5. The Science and Innovation Ministry will facilitate centralized access to repositories and their connection to similar national or international initiatives.

6. The above is understood without prejudice of the agreements by virtue of which rights over the publications have been conferred or transferred to third parties, and will not be applied when the rights over the results of research, development and innovation are liable to protection.

The national calls for R&D projects carried out within the framework of the National Plans of Scientific, Technical and Innovation Research 2013-2016 and the Plan Estatal de Investigación Científica y Técnica y de Innovación 2017-2020 (in Spanish) are based on this legal framework.

The National Aggregator for Open Access contents RECOLECTA is the source of primary data to measure the degree of compliance with the national open access policy by researchers.

FECYT is the public agent of the state public sector dependent on the Ministry of Science and Innovation, which supports it in the work of implementation of the national policy of open access and in the design of the national policy of open science.


The Ministry of Education and Culture is responsible for the planning and implementation of higher education and science policy. There are a total of 13 universities and 22 universities of applied sciences in Finland. A total of 12 State research institutes operate under the auspices of the other ministries. The Academy of Finland is a key source of funding for scientific research in Finland, and it operates under the mandate of the Ministry's Department for Higher Education and Science Policy.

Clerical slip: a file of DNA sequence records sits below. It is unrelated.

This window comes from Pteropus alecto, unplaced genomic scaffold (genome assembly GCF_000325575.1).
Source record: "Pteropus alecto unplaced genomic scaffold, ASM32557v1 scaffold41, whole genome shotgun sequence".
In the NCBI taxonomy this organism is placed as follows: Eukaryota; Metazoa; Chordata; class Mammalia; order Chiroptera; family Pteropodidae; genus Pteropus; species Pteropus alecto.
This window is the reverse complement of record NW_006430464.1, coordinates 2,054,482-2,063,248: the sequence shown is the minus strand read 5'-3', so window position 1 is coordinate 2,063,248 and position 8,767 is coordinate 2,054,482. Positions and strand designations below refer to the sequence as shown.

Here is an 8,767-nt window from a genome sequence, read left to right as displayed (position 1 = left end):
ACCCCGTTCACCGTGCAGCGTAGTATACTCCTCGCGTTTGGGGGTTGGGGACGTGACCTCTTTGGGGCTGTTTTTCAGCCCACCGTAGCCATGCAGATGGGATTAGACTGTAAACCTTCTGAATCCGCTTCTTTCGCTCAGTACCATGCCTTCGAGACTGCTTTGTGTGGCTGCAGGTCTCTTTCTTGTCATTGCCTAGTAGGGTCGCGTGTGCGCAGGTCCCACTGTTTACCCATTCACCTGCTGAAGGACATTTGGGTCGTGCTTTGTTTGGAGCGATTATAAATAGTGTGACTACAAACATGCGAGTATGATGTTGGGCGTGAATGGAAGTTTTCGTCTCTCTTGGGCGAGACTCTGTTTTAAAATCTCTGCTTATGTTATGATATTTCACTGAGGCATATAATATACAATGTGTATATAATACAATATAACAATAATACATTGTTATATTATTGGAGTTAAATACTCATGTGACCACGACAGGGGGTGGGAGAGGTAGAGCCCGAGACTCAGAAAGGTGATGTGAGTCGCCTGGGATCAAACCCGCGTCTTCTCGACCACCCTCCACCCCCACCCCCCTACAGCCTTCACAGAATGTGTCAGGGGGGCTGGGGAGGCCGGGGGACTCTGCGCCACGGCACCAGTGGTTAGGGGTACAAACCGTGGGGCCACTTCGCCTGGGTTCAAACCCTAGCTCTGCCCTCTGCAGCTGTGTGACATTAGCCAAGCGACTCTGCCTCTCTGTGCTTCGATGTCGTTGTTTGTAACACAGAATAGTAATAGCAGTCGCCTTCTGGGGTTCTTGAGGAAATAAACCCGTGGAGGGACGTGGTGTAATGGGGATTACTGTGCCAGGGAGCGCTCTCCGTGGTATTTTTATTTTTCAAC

The Federation of Finnish Learned Societies (TSV) is an independent state-subsidized organisationthat promotes the communication and publication of scientific data and increases awareness of research data and its utilisation by society. TSV coordinates national level Open Science co-operation.


The Swedish Government’s direction for the next ten-year research policy, as set out in the Swedish Research Bill 2016, includes the goal that scientific publications which are the result of publicly funded research should be made immediately open access upon publication. 

In the Research Bill Knowledge in Collaboration the Government states that open access to research results contributes to maintaining and furthering excellence in research. Open access to research output can advance science by making it possible for more researchers to validate and build on previous work. Further, it states that open access plays an important role in society at large and that research and innovation to a large extent is carried out within the industry and in the business and public sectors. All stakeholders have a shared responsibility in fulfilling this objective. The Government states that clear incentives and mechanisms are needed in order to encourage researchers to publish their research output immediately open access. 

At the beginning of 2017, the National Library of Sweden and the Swedish Research Councilreceived appropriation directives from the Swedish Government. According to directives, the National Library shall act as a national coordinating body in the work towards a transition to open access to scholarly publications and the Swedish Research Council shall coordinate the national work in establishing open access to research data. The National Library of Sweden and the Swedish Research Council shall do this in mutual consultation with each other.

In the Swedish Research Council’s report Proposal for National Guidelines for Open Access to Scientific Information(2015), a number of challenges to a transition to an open access publishing system were identified. On the basis of this report, the National Library of Sweden initiates and coordinates the following studies concerning: